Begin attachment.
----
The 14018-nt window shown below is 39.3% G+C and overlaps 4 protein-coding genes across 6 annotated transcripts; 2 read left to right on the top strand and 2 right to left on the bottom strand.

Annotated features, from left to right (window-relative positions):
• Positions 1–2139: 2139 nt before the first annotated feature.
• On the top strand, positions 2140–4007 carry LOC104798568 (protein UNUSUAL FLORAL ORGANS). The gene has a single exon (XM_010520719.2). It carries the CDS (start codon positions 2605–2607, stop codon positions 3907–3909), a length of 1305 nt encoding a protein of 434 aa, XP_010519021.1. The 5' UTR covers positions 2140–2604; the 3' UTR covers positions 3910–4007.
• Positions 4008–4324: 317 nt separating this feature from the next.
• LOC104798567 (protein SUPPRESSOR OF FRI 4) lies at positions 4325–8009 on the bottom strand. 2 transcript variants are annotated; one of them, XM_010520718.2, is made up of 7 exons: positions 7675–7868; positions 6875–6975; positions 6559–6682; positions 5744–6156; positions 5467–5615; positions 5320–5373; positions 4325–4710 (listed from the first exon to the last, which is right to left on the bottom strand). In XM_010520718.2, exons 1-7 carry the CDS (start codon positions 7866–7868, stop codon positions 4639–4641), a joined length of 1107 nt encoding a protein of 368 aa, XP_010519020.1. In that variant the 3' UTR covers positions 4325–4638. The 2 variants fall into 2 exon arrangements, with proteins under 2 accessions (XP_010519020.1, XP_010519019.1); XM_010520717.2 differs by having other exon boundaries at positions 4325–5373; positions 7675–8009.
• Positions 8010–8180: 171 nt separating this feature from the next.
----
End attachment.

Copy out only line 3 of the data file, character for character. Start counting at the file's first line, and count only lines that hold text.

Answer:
• Positions 1–2139: 2139 nt before the first annotated feature.